A number of vehicles, though not sanctioned by their manufacturers, can be dinghy-towed after installing the right equipment
A few years ago, a reader wrote to us asking about dinghy towing a 1990s era front-wheel-drive Cadillac. It had belonged to his grandparents and, although his family didn’t really need another car, he thought it would be nice to keep it for use as a dinghy on family trips. He had checked our dinghy guides for his model year and couldn’t find anything, so he was worried that maybe his plan wouldn’t work out after all.
The good news is, if you’ve got an older vehicle, or one that you aren’t sure can be towed, there’s still hope — and towing a used dinghy vehicle makes sense for a lot of reasons. First and foremost, consider that a dinghy vehicle is constantly exposed to road and weather hazards that can damage the paint, even crack windshields and headlights. With an older vehicle, that’s not so much of a concern, as the initial cost is much lower, and so is insurance. Older vehicles also tend to be simpler, so towing them may require fewer steps and special procedures, like disconnecting the battery and/or pulling fuses.
Many older vehicles with manual transmissions can be towed, and Blue Ox has baseplates dating all the way back to 1970. Demco offers baseplates back to 1980 and Roadmaster offers them to 1973. The baseplate is the only model- (and year-) specific component related to dinghy towing, so after that component is purchased, there are a wide variety of tow bars, dinghy brakes and lighting kits available that will complete your project. Blue Ox, Demco and Roadmaster all have fit lists on their websites that show what’s available based on the make and model in question.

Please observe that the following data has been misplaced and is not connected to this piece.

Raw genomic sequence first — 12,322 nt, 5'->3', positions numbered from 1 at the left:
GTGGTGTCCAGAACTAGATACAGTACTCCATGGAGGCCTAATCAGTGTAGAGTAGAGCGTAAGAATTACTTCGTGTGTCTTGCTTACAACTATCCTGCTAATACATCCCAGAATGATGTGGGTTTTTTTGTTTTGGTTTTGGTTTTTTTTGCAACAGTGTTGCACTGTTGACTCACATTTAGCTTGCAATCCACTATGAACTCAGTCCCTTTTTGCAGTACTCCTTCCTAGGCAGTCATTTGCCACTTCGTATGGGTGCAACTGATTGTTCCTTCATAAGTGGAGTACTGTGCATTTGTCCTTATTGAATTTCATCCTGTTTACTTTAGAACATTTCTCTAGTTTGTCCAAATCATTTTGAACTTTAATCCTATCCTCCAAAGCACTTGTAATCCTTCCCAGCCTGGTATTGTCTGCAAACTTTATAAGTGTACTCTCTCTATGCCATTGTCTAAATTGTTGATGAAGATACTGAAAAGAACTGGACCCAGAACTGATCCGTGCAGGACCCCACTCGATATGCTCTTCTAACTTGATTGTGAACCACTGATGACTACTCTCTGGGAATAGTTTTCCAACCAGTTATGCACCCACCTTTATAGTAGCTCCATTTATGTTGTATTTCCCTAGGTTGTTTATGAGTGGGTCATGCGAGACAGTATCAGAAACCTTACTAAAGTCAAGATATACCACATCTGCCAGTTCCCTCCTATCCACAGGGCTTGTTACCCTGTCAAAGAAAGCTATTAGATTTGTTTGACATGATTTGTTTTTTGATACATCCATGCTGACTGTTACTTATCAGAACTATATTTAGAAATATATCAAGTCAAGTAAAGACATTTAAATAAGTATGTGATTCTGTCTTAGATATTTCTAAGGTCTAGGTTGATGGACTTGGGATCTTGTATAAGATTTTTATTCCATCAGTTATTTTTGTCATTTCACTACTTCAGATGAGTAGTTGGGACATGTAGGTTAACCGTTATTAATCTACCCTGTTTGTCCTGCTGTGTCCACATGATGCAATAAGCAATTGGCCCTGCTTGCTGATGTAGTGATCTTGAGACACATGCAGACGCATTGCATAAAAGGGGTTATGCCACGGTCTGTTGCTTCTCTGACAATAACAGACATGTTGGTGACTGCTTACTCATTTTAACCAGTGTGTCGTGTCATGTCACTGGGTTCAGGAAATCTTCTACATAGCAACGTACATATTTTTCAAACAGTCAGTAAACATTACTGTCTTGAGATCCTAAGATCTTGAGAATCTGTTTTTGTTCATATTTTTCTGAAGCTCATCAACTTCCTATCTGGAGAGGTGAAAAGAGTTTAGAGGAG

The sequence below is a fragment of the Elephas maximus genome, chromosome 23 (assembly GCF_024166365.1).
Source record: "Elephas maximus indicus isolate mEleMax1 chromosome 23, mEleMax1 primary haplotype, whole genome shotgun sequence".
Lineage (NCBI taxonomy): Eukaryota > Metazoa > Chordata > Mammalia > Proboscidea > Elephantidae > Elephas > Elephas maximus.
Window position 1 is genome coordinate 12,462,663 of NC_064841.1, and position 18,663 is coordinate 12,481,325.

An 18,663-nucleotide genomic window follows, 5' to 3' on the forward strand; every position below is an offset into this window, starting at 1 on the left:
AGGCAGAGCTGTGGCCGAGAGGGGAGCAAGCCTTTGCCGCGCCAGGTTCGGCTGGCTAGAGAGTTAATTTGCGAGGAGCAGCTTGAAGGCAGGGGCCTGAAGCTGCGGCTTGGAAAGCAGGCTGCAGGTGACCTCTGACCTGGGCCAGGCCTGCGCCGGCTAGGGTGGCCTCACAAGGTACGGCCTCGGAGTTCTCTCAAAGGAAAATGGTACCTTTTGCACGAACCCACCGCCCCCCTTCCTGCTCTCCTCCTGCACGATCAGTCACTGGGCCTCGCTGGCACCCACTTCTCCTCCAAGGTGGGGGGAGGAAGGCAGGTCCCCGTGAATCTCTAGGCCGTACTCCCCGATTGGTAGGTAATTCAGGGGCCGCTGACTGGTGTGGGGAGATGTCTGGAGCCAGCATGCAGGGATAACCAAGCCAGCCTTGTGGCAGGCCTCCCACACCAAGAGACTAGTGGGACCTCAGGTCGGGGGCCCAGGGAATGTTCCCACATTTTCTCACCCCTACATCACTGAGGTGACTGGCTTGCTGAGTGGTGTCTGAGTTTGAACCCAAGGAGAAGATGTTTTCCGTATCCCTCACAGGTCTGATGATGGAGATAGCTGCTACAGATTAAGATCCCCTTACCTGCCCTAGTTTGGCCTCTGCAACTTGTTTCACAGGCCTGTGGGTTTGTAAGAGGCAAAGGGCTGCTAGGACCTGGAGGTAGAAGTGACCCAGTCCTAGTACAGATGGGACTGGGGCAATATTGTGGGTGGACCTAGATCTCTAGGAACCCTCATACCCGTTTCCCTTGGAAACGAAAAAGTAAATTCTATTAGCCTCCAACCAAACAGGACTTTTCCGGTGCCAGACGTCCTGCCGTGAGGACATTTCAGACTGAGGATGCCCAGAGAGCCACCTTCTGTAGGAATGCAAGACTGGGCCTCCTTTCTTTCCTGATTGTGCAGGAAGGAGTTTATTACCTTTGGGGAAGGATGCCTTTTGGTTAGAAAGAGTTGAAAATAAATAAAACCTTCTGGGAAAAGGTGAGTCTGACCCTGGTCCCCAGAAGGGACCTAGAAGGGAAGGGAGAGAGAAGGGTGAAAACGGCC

If, like the vehicle the reader wrote to us about, it has an automatic transmission and isn’t approved by the manufacturer for dinghy towing, Remco Towing may be able to help. The main reason vehicles can’t be towed is that the transmission isn’t lubricated unless the engine is running, which will lead to overheating and may even burn up while dinghy towing. Remco offers lubrication pumps (backed by a 10,000-mile warranty) that circulate fluid through the transmission. Remco also handles Blue Ox products, so it may be possible to get a lube pump, baseplate, tow bar and dinghy brake all in one place. Or, if you would prefer, Demco and Roadmaster offer adapters that make it possible for their tow bars to fit a Blue Ox baseplate, and dinghy braking systems (especially portable models) can work in any towed vehicle.
In other instances, a driveshaft disconnect kit can be employed so that the transmission internals aren’t spinning during the towing process. These kits typically include a cable-operated control located within the dinghy vehicle cockpit, so the driveshaft can easily be disconnected before towing. Driveshaft disconnects are no longer on the Remco Towing website, but there are a number of vendors that still offer kits — simply enter “driveshaft disconnect” in your search engine of choice and you’ll be greeted with a number of options.
We offer this word of caution: Although baseplates, lube pumps and other products are also available for newer vehicles, that doesn’t make them towable as far as the manufacturer is concerned. If the vehicle is not officially approved by the manufacturer for dinghy towing, the warranty will be void if any component failures occur as a result of towing.